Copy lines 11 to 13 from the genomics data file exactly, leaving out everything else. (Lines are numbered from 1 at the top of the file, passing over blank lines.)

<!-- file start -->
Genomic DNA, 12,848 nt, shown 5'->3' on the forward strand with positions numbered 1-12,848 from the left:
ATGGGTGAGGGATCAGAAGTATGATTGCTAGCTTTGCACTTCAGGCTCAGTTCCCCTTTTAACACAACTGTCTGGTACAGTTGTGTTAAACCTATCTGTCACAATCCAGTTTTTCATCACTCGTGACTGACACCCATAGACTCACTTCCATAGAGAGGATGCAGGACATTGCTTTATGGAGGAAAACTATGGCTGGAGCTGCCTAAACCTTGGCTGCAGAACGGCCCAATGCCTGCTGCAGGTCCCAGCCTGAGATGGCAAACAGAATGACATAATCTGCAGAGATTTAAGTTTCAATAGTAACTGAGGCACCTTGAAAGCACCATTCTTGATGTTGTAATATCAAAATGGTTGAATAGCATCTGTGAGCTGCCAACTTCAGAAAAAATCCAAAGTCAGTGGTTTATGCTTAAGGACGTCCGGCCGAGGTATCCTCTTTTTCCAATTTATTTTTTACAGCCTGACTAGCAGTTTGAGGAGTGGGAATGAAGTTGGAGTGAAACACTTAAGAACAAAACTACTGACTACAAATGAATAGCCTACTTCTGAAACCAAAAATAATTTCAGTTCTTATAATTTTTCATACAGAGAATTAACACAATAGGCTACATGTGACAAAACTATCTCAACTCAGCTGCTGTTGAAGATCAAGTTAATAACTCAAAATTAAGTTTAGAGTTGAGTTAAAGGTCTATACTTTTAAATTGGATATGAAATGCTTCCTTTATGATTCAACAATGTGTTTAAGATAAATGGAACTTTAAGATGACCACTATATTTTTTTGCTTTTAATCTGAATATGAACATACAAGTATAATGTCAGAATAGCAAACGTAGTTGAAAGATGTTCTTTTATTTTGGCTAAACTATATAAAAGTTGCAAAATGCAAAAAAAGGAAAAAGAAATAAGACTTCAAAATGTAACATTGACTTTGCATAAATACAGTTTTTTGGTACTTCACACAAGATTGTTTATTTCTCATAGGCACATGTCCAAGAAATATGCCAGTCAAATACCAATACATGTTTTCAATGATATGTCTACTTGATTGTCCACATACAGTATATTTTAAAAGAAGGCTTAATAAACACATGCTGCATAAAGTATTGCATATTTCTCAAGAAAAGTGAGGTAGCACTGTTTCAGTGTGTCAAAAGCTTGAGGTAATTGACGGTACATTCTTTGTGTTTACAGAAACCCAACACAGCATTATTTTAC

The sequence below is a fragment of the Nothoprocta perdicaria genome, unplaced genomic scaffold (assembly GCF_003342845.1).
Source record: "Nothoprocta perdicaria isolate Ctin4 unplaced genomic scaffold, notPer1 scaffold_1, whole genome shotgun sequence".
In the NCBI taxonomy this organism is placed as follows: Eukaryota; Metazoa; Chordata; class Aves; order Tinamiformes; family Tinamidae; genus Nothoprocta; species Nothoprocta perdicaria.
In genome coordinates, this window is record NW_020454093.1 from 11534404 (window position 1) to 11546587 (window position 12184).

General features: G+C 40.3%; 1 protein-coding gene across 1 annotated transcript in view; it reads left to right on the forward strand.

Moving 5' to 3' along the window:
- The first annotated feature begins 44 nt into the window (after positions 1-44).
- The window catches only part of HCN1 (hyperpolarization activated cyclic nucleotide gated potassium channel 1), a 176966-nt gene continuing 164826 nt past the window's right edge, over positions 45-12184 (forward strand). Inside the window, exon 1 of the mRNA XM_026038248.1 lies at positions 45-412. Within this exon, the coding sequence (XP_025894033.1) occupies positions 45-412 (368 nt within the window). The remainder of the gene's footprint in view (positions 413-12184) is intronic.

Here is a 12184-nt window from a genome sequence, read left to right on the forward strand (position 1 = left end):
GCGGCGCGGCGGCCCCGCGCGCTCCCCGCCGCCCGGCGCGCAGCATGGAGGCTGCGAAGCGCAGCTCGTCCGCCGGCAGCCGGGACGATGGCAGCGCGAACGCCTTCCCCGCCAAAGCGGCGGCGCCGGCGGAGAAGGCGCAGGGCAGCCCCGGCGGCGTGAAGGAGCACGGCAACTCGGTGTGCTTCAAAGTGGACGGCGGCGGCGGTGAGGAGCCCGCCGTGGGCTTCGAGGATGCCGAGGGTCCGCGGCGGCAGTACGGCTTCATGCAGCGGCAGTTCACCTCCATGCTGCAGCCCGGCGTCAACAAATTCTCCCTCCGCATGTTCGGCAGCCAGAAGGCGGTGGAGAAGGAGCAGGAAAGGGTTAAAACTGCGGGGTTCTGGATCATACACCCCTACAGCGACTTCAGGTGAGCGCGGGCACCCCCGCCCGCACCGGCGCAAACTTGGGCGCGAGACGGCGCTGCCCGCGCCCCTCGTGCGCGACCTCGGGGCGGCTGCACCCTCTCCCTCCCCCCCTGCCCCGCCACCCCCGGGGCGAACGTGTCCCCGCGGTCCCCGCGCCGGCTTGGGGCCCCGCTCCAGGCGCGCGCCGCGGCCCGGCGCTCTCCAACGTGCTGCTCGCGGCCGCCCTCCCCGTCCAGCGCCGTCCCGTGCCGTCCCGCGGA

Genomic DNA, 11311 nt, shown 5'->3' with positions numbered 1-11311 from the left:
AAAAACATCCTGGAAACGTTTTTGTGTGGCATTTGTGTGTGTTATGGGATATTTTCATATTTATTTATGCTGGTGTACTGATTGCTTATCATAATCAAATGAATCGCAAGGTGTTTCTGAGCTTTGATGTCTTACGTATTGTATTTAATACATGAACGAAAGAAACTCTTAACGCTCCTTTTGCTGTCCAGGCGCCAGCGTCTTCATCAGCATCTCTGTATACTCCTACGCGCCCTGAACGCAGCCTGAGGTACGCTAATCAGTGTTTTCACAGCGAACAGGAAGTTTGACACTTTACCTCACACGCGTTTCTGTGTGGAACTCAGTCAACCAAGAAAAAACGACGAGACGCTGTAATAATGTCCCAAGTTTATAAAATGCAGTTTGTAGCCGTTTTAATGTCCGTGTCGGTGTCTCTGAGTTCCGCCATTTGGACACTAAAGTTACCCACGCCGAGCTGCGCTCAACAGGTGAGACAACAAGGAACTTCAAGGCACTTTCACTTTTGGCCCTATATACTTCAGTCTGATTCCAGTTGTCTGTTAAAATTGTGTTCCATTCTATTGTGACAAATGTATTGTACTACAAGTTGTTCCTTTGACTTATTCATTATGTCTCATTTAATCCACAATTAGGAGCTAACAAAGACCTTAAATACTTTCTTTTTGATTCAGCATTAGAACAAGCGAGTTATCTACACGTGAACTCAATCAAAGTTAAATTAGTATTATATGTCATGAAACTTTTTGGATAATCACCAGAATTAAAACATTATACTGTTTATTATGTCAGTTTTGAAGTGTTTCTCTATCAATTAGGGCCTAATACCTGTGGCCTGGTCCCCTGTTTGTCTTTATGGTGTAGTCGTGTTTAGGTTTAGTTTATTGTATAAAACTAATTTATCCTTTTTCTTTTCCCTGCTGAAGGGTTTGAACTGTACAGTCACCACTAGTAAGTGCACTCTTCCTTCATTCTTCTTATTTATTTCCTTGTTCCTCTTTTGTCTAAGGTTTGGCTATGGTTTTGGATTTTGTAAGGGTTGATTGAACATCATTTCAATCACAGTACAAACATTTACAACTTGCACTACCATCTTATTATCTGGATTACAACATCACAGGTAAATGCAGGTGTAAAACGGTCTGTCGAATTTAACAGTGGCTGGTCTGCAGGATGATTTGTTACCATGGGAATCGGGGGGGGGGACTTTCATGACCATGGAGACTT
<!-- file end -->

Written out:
Here is a 12184-nt window from a genome sequence, read left to right on the forward strand (position 1 = left end):
GCGGCGCGGCGGCCCCGCGCGCTCCCCGCCGCCCGGCGCGCAGCATGGAGGCTGCGAAGCGCAGCTCGTCCGCCGGCAGCCGGGACGATGGCAGCGCGAACGCCTTCCCCGCCAAAGCGGCGGCGCCGGCGGAGAAGGCGCAGGGCAGCCCCGGCGGCGTGAAGGAGCACGGCAACTCGGTGTGCTTCAAAGTGGACGGCGGCGGCGGTGAGGAGCCCGCCGTGGGCTTCGAGGATGCCGAGGGTCCGCGGCGGCAGTACGGCTTCATGCAGCGGCAGTTCACCTCCATGCTGCAGCCCGGCGTCAACAAATTCTCCCTCCGCATGTTCGGCAGCCAGAAGGCGGTGGAGAAGGAGCAGGAAAGGGTTAAAACTGCGGGGTTCTGGATCATACACCCCTACAGCGACTTCAGGTGAGCGCGGGCACCCCCGCCCGCACCGGCGCAAACTTGGGCGCGAGACGGCGCTGCCCGCGCCCCTCGTGCGCGACCTCGGGGCGGCTGCACCCTCTCCCTCCCCCCCTGCCCCGCCACCCCCGGGGCGAACGTGTCCCCGCGGTCCCCGCGCCGGCTTGGGGCCCCGCTCCAGGCGCGCGCCGCGGCCCGGCGCTCTCCAACGTGCTGCTCGCGGCCGCCCTCCCCGTCCAGCGCCGTCCCGTGCCGTCCCGCGGA

Genomic DNA, 11311 nt, shown 5'->3' with positions numbered 1-11311 from the left: